Housing first doesn't work

Recently, when asked about Kelowna's homeless, Mayor Basran said: "There's no overnight fix. We're doing the best we can." Sadly, that's probably the truth.
Kelowna's Journey Home "housing first" model isn't bearing much fruit. The mantra of getting people into housing first, then dealing with services they need, is seeing too many wanting that offer. 
Truth be known, housing first is an obsolete idea from the 1980s that has resoundingly shown more failures than successes. Two primary reasons for that – one size fits all, and no accountability.
It's easier said than done when you give illicit drug addicts the option to do so. Treatment is voluntary. Obviously, chances are better for someone who still has reasoning ability. No matter, one size fits all.
Accountability just isn't there. Overseers such as the Auditor General of BC, and Select Standing Committee on Public Accounts have tried to pry homelessness program "risks, benefits, costs, options" from BC Housing, but have been met with refusals to answer.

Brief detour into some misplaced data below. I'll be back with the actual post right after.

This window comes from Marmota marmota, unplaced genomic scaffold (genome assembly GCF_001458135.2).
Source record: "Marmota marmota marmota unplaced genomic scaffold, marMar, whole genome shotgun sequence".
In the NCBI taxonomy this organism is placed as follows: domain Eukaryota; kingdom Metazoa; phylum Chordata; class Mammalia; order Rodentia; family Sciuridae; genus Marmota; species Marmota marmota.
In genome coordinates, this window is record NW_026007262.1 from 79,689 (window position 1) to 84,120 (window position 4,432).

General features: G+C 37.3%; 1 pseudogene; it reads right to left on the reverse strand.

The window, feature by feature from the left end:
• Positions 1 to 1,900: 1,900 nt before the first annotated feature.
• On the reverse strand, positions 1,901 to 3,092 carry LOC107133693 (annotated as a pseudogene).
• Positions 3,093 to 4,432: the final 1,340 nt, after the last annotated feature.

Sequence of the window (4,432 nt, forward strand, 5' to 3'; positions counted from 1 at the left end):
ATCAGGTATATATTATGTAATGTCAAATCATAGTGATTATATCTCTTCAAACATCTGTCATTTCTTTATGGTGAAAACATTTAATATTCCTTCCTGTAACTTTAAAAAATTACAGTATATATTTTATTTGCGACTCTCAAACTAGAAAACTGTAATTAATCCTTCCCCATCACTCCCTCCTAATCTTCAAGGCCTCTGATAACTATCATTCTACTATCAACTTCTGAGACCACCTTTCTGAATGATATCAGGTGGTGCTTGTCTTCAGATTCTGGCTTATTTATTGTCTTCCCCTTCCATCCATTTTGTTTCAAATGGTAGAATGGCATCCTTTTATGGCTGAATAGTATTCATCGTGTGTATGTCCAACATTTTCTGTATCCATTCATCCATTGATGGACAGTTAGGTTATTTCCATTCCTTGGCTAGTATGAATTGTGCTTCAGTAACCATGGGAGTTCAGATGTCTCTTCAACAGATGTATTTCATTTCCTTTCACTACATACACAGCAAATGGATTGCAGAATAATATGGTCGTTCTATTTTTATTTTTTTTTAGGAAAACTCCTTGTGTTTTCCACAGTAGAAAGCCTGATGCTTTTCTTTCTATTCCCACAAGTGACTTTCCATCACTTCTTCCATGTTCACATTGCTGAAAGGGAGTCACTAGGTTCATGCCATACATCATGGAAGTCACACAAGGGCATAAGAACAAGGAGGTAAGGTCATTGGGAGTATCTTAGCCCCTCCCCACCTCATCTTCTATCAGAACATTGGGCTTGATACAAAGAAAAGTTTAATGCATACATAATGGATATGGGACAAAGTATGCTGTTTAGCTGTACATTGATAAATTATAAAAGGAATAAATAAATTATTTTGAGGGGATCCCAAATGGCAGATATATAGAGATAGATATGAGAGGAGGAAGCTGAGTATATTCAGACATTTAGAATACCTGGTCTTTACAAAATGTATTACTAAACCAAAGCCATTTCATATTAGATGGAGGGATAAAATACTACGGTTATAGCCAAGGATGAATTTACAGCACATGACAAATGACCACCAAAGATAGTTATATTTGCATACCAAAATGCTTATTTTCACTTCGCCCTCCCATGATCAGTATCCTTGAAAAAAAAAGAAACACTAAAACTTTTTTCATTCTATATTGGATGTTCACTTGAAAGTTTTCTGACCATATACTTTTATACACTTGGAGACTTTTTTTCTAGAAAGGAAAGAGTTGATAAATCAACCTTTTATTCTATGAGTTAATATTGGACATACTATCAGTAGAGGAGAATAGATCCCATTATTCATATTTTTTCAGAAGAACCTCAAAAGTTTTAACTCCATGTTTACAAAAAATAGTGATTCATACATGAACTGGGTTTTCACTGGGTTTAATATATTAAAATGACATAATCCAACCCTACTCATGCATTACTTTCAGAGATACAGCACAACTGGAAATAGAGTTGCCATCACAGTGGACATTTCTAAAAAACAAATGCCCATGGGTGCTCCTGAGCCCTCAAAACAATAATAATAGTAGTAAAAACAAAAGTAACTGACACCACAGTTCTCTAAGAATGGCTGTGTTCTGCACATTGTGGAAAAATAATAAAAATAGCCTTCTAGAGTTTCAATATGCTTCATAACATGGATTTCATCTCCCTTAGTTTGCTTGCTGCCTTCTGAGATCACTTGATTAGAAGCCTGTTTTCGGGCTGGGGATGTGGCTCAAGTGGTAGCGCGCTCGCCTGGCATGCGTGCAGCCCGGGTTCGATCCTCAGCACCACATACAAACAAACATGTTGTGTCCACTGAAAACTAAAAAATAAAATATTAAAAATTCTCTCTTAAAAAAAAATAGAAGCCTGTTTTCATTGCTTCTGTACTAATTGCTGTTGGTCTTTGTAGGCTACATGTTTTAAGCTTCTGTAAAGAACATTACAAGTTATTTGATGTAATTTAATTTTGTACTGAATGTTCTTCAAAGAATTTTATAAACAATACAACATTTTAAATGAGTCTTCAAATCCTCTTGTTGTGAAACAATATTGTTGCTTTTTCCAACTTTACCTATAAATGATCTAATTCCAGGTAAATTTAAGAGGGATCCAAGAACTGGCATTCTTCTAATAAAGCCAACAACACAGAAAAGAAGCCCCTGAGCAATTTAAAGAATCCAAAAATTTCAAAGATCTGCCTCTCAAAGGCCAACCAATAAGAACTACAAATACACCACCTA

BC Housing CEO Shayne Ramsay claims public interest immunity. In other words, the public does not have the right to know. This stance is defended by A-G David Eby.
With this haphazardry, it's not surprising that two Journey Home cornerstone components are continually missing in their initiative. Truth, honesty, transparency, and consultation with neighbourhoods.

Gordon and Janet Brooks, Kelowna

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